Guest Post: Network Virtualization

June 9, 2010
By Paul Strassmann

The Situation

Gen. Keith Alexander, USA, the head of the new cyber command, stated that the Defense Department needs situational awareness across DOD's networks to protect its cyber defenses: "We do not have a common operating picture for our networks. We need to build that."

The Defense Department is responsible for protecting more than seven million machines, linked in 15,000 networks, with 21 satellite gateways and 20,000 commercial circuits. Unauthorized users probe Defense Department networks 250,000 times an hour, or more than six million times per day, he added.

In the current situation the proliferation of networks, circuits and computers offer to attackers an enormous "attack surface" which is for all practical purposes indefensible.

Virtual Networks

Network virtualization combines hardware and software network resources into a software-based administrative environment, which can be managed centrally. Network virtualization enables the integration of numerous networks so that central services, such as consolidated security management, situation awareness and protective measures can be shared across every network.

The components of virtual networks are: network hardware, such as routers, switches and network adapters; WANs and LANs; network storage devices; network media, such as ethernet and fiber channels. Examples of virtual networks are switches that physically connect to external networks as well as services that allow system administrators to combine local area networks into a singly administered network entity for the purpose of intrusion prevention.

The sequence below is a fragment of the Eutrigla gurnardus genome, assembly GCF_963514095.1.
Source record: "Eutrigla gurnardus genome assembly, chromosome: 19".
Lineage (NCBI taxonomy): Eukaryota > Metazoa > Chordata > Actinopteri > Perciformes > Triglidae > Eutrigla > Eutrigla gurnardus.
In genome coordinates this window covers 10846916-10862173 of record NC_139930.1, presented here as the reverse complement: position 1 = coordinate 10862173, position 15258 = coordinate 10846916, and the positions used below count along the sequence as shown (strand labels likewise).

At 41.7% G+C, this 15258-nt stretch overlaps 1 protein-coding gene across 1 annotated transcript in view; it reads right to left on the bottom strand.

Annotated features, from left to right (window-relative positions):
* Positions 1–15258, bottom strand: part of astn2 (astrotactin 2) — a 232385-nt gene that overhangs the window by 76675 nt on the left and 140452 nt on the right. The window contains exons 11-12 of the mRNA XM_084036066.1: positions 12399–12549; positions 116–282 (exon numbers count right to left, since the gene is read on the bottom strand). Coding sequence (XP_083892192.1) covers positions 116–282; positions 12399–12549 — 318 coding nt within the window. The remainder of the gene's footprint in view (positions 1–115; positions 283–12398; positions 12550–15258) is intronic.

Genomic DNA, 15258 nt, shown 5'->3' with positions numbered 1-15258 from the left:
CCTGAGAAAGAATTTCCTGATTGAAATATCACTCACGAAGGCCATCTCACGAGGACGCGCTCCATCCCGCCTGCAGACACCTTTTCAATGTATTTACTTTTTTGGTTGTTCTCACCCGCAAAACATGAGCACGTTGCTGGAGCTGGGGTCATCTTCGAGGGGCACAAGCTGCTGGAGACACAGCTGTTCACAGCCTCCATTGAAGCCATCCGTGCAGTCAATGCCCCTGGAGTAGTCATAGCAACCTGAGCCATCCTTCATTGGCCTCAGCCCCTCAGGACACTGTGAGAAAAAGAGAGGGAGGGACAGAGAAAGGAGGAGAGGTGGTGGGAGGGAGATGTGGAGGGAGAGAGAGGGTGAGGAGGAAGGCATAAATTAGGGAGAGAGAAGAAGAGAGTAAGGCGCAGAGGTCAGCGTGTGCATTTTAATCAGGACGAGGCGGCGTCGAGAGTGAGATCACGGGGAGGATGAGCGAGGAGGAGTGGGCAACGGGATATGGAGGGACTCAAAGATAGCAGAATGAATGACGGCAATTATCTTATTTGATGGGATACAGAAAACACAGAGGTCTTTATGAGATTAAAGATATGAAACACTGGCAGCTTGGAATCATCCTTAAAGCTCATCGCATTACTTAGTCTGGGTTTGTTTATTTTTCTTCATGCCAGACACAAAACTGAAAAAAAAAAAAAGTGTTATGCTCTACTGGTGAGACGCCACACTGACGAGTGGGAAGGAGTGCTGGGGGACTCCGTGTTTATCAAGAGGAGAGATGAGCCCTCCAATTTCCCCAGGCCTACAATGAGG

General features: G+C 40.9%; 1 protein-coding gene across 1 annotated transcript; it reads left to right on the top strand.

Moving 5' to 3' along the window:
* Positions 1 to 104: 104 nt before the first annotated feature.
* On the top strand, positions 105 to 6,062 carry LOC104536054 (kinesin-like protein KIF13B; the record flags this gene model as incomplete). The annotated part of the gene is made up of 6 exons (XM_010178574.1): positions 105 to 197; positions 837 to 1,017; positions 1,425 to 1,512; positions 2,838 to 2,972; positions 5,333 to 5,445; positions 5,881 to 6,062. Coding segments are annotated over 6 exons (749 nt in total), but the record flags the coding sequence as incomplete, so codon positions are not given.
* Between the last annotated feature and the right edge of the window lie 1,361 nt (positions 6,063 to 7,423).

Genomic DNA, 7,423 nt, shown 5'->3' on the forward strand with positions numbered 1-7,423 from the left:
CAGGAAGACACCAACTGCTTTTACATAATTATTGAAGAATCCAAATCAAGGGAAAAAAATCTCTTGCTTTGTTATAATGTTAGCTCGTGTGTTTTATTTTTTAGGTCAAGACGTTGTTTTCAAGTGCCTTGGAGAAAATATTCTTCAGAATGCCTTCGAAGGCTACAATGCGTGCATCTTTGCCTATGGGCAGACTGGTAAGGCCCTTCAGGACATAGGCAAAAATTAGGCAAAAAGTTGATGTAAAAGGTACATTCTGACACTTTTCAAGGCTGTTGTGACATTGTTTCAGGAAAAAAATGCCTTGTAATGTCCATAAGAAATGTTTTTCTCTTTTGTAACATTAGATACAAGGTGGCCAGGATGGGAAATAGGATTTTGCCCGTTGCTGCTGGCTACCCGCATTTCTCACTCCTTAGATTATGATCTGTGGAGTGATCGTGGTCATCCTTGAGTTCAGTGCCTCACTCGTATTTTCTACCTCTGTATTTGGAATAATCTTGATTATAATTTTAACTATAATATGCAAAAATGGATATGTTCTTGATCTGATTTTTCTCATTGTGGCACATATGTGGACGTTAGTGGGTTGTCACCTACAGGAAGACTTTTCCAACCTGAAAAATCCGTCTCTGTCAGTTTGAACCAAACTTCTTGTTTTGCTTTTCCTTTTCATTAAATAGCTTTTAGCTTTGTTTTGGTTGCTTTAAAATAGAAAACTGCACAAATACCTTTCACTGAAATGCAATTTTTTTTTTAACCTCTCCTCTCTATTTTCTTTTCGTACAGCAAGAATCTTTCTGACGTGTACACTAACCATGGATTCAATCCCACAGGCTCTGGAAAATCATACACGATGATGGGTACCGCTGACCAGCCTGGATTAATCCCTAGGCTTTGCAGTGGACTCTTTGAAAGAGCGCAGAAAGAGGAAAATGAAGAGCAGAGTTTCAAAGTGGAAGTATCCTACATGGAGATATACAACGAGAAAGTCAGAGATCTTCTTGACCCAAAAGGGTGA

Network virtualization software allows systems managers to route traffic to diverse data-center environments where support of business and warfare applications can take place.

In the past,  Defense Department components used to purchase multiple security protection measures and to set up failover and redundancy capabilities at each of thousands of data centers. The installation of network virtualization software makes it possible to migrate security services as a fully configured virtual service to each data center, regardless of geographic locations. This allows for migration from legacy environments to a virtual environment across data centers across the world.

As data center resources become consolidated the network virtualization software allows for reduction in space requirements, in optimal server utilization and in the consolidation of controls into DoD-wide network control centers so that highly trained personnel can be utilized much better.


Establishing situational awareness and the much needed real time responses to attacks that emanate from 15,000 networks and 20,000 commercial circuits is not feasible using the existing network configurations in place at the Defense Department.

The installation of network virtualization as an architectural direction for the Defense Department will make it possible to consolidate points of control to a limited number of network control centers. Such a move will not only deliver large reductions in cost but also safeguard the security of millions of computer devices.

Time has come to start migrating to designs that will use network virtualization as the basis for cyber defense operations.

Paul A. Strassmann is a Distinguished Professor at the George Mason University. He is the former Director of Defense Information, Office of the Secretary of Defense.

The views expressed by our guest bloggers  are their own and do not necessarily reflect the views of AFCEA International or SIGNAL Magazine.

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